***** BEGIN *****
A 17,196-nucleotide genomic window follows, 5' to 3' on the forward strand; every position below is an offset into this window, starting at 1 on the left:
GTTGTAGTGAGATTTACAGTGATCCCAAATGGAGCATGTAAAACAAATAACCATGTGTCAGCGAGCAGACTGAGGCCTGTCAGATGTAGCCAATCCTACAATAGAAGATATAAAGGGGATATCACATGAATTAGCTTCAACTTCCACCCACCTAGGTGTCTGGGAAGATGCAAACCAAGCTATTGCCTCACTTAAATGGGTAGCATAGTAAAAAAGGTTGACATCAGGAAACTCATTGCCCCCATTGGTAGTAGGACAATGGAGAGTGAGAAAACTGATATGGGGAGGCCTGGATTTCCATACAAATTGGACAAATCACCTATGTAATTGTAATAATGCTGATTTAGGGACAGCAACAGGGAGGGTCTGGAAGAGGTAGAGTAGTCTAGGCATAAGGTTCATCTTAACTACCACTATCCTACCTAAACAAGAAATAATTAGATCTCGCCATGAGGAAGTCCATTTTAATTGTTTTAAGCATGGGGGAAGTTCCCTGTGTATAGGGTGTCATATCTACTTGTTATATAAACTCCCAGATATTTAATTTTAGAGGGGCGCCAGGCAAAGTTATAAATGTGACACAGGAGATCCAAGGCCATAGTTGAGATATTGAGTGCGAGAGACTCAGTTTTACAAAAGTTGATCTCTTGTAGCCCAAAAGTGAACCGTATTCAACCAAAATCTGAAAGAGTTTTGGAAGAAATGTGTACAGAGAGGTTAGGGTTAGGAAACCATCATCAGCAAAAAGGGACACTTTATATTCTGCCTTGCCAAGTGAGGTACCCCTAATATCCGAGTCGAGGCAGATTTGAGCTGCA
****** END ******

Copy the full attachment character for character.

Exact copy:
A 17,196-nucleotide genomic window follows, 5' to 3' on the forward strand; every position below is an offset into this window, starting at 1 on the left:
GTTGTAGTGAGATTTACAGTGATCCCAAATGGAGCATGTAAAACAAATAACCATGTGTCAGCGAGCAGACTGAGGCCTGTCAGATGTAGCCAATCCTACAATAGAAGATATAAAGGGGATATCACATGAATTAGCTTCAACTTCCACCCACCTAGGTGTCTGGGAAGATGCAAACCAAGCTATTGCCTCACTTAAATGGGTAGCATAGTAAAAAAGGTTGACATCAGGAAACTCATTGCCCCCATTGGTAGTAGGACAATGGAGAGTGAGAAAACTGATATGGGGAGGCCTGGATTTCCATACAAATTGGACAAATCACCTATGTAATTGTAATAATGCTGATTTAGGGACAGCAACAGGGAGGGTCTGGAAGAGGTAGAGTAGTCTAGGCATAAGGTTCATCTTAACTACCACTATCCTACCTAAACAAGAAATAATTAGATCTCGCCATGAGGAAGTCCATTTTAATTGTTTTAAGCATGGGGGAAGTTCCCTGTGTATAGGGTGTCATATCTACTTGTTATATAAACTCCCAGATATTTAATTTTAGAGGGGCGCCAGGCAAAGTTATAAATGTGACACAGGAGATCCAAGGCCATAGTTGAGATATTGAGTGCGAGAGACTCAGTTTTACAAAAGTTGATCTCTTGTAGCCCAAAAGTGAACCGTATTCAACCAAAATCTGAAAGAGTTTTGGAAGAAATGTGTACAGAGAGGTTAGGGTTAGGAAACCATCATCAGCAAAAAGGGACACTTTATATTCTGCCTTGCCAAGTGAGGTACCCCTAATATCCGAGTCGAGGCAGATTTGAGCTGCA